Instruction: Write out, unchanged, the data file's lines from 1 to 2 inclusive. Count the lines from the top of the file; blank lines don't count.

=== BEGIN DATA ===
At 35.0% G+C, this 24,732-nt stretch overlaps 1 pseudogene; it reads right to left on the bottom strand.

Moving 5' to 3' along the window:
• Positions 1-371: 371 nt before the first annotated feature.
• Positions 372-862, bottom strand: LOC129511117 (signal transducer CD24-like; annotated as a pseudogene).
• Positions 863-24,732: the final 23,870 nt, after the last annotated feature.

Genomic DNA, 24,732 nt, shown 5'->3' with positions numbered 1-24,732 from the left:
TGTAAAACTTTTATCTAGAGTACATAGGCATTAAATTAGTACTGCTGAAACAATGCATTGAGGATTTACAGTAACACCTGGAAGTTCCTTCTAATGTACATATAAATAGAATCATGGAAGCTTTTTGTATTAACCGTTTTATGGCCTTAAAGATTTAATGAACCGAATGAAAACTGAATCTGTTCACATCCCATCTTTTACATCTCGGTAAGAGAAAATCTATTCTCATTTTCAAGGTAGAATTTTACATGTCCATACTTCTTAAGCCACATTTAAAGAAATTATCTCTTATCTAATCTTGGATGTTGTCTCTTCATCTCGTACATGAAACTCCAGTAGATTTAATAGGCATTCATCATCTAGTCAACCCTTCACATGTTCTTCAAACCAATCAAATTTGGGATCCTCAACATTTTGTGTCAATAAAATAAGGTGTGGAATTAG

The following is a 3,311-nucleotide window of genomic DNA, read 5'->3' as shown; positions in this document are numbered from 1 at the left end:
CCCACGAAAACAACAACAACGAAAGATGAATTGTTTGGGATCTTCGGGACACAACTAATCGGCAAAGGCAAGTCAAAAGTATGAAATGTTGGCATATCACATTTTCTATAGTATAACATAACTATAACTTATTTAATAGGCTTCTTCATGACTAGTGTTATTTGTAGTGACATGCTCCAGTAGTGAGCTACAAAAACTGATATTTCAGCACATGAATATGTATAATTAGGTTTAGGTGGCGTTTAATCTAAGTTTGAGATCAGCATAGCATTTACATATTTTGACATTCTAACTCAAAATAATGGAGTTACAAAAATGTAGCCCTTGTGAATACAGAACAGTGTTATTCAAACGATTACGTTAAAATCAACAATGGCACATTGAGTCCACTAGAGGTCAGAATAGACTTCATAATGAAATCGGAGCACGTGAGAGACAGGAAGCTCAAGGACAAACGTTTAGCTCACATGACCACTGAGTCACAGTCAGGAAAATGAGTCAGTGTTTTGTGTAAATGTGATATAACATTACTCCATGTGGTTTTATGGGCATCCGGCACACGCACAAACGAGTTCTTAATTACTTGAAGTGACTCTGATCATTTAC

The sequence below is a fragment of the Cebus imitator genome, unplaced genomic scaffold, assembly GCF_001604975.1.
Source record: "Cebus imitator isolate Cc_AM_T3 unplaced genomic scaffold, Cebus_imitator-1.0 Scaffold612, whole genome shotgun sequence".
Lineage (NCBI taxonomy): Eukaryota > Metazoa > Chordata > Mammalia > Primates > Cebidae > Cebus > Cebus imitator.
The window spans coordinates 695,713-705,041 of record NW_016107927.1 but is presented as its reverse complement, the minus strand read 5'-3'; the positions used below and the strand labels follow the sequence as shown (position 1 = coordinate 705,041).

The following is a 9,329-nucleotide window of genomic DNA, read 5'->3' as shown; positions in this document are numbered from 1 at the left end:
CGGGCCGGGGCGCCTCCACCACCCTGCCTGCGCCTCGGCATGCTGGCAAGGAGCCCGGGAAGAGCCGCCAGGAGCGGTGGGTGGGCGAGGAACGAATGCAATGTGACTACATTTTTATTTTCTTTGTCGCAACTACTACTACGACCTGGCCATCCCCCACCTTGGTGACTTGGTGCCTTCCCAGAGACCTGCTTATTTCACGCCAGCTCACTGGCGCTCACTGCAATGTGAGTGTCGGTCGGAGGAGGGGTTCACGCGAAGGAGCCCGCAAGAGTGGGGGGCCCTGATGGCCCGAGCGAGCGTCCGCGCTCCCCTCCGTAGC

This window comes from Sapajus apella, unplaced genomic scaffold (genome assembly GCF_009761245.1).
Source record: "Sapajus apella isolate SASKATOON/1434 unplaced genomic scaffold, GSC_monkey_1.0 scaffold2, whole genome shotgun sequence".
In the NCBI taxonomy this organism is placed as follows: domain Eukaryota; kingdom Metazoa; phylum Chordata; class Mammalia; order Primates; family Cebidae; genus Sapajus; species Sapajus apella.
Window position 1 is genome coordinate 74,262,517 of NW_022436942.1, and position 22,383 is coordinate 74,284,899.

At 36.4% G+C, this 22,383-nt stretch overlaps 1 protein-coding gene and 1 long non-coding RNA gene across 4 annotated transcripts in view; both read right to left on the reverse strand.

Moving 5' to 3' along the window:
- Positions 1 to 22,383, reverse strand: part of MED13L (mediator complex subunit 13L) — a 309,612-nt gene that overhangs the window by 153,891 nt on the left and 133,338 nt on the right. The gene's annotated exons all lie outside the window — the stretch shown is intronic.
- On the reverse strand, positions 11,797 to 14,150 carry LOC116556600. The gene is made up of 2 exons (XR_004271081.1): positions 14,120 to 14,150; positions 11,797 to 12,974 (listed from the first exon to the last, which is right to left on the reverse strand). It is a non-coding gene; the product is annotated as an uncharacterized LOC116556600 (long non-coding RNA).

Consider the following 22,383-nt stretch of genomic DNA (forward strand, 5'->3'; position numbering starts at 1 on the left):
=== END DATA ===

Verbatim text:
At 35.0% G+C, this 24,732-nt stretch overlaps 1 pseudogene; it reads right to left on the bottom strand.

Moving 5' to 3' along the window: